Dec. 29 (Bloomberg) -- European stocks fell in the year’s last full week of trading, snapping a five-week rally, as the deadline neared for a U.S. lawmakers to agree a deal to halt $600 billion of automatic tax increases and spending cuts.
Bankia SA plunged 40 percent to a record low after Spain said the lender has a negative value of 4.15 billion euros ($5.5 billion). Banco Popular Espanol SA slid 7.3 percent. Clariant AG, a Swiss chemical company, rose 4.3 percent after selling three units. Porsche SE rallied 7.2 percent as a U.S. appeals court dismissed a lawsuit by hedge funds.
The Stoxx 600 Europe Index dropped 0.8 percent to 278.78 this past week. The benchmark measure has still rallied 14 percent in 2012, the biggest increase in three years, as the European Central Bank and the Federal Reserve moved to bolster the economy. Yesterday was the final trading day of the year for Germany, Switzerland, Italy, Denmark, Finland, Norway, Sweden and Austria. Markets in the U.K., France and the Netherlands, among others, are open on Dec. 31.
“While investors are still pinning their hopes on a last-minute deal to avert the U.S. fiscal cliff, congressional leaders are already playing the blame game, boding ill for an agreement before Dec. 31,” Nicholas Spiro, managing director of Spiro Sovereign Strategy in London, said yesterday. “Markets are only beginning to come to terms with the increasing likelihood that U.S. congressional leaders will fail to strike a deal in time.”
President Barack Obama was due to meet yesterday with House Speaker John Boehner and Senate Minority Leader Mitch McConnell, who are Republicans, along with Senate Majority Leader Harry Reid and House Minority Leader Nancy Pelosi, both Democrats. The president had been negotiating one-on-one with Boehner.
Obama returned early from his holiday in Hawaii as lawmakers disputed which party would be responsible for missing the deadline for a debt deal, a failure that could hurt the U.S. credit rating and cause an economic recession.
Confidence among U.S. consumers declined more than forecast in December as the budget debate soured Americans’ outlook for the economy. The Conference Board’s sentiment index fell to 65.1 from a revised 71.5 reading the prior month, figures from the New York-based private research group showed.
National benchmark indexes retreated in 16 of western Europe’s 18 markets this week. France’s CAC 40 dropped 1.1 percent and the U.K.’s FTSE 100 Index declined 0.3 percent. Germany’s DAX also slipped 0.3 percent, paring this year’s rally to 29 percent.
The year’s gains in the Stoxx 600 have been led by automakers and insurance companies, with gauges of stocks in both industries surging more than 30 percent. Sky Deutschland AG, the German pay-TV provider half-owned by Rupert Murdoch’s News Corp., has been the best-performing company in the index in 2012, soaring 194 percent.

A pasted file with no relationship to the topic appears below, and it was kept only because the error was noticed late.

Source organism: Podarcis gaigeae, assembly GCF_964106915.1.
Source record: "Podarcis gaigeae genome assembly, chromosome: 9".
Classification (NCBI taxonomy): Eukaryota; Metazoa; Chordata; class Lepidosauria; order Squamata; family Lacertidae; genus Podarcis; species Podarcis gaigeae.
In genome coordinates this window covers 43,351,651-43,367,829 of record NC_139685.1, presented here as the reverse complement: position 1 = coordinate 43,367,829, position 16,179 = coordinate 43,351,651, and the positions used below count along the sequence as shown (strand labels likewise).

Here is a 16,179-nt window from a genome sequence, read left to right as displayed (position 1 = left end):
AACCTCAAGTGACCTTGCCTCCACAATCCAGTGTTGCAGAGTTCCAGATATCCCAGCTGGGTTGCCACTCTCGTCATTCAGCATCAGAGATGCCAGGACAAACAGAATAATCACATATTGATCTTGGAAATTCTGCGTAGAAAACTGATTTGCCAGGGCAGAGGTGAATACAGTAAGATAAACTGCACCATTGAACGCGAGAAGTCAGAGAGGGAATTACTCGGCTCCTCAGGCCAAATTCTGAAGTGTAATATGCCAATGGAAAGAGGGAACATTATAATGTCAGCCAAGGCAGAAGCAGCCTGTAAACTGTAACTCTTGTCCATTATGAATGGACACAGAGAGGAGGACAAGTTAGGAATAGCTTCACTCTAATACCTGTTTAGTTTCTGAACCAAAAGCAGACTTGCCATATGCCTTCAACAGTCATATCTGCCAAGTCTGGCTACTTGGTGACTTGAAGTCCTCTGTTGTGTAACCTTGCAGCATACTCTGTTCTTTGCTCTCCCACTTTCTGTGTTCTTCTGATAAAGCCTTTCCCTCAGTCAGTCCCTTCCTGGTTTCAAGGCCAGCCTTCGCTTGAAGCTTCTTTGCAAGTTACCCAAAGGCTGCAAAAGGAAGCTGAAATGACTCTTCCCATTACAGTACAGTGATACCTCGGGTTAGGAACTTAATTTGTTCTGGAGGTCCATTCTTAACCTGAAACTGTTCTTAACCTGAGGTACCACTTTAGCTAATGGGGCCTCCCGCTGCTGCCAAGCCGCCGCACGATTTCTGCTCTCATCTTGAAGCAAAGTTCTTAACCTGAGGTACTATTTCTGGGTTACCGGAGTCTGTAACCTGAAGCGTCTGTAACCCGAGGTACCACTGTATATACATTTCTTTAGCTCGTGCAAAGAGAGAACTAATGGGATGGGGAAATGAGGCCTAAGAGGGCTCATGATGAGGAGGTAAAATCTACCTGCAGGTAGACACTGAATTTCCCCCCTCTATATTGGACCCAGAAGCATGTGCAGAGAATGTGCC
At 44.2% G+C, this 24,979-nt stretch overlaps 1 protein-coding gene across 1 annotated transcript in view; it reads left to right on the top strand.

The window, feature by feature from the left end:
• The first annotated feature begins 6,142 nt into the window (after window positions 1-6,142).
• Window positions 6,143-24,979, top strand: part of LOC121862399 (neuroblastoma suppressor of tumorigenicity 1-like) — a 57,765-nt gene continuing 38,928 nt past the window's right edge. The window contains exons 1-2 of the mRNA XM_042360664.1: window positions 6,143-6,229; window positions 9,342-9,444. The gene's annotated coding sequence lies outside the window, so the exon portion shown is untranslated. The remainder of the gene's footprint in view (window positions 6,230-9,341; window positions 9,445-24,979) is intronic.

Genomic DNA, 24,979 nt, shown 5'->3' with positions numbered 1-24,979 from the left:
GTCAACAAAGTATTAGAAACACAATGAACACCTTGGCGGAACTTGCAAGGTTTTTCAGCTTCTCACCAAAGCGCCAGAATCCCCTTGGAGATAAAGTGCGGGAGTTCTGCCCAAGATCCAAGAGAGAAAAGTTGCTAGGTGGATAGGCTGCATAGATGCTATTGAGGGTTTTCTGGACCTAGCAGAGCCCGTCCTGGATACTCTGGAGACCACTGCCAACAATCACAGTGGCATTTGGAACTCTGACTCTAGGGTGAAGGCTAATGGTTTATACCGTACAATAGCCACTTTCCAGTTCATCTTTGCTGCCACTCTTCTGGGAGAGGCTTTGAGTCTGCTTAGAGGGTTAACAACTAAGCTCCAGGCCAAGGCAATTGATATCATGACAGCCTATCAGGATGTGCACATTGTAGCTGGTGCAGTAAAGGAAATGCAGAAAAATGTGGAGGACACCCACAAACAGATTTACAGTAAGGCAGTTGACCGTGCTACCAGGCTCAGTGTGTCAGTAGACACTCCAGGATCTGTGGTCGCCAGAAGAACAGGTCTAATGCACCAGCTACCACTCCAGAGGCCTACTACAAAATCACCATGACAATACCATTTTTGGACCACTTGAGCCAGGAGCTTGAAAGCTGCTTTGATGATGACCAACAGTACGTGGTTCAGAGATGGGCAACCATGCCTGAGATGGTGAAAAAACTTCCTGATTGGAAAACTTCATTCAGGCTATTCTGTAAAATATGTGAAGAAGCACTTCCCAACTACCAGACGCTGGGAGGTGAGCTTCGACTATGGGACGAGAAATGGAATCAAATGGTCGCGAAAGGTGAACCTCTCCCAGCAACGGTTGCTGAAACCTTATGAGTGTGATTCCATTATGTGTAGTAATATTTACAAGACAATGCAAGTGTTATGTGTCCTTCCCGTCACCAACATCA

Bankia tumbled 40 percent for the biggest drop on the Stoxx 600 this week. Spain said the lender has a negative value of 4.15 billion euros in an exercise to determine how much of the rescued lender remains in shareholders’ hands. The stock will be excluded from the benchmark IBEX 35 as of Jan. 2.
Bankia group, including its parent, Banco Financiero y de Ahorros, is set to receive 18 billion euros of European funds, making it the largest recipient of the country’s bank bailout.
Banco Popular Espanol, Spain’s sixth-biggest bank, declined 7.3 percent.
D’Ieteren SA sank 19 percent, the biggest slide in 10 years. The owner of the world’s largest vehicle-glass repair company said on Dec. 21 that its 2012 profit decline will be deeper than earlier projections and forecast an earnings drop of at least 10 percent next year.
Clariant rose 4.3 percent after selling units for 502 million Swiss francs ($550 million). The specialty-chemicals maker said it will get about 460 million francs in cash for selling the textile chemicals, paper specialties and emulsions businesses to SK Capital Partners, a U.S. buyout company.
Porsche advanced 7.2 percent. The maker of the 911 sports car won an appeals court ruling in New York state dismissing a lawsuit by hedge funds that accused the German carmaker of concealing a plan to corner the market in Volkswagen AG shares.
Atari SA retreated 6.4 percent after the video-game maker said it sees a “significant” fiscal-year loss. Atari also forecast a second-half operating loss exceeding its deficit in the first half and said it’s looking at all additional means of raising or preserving cash.
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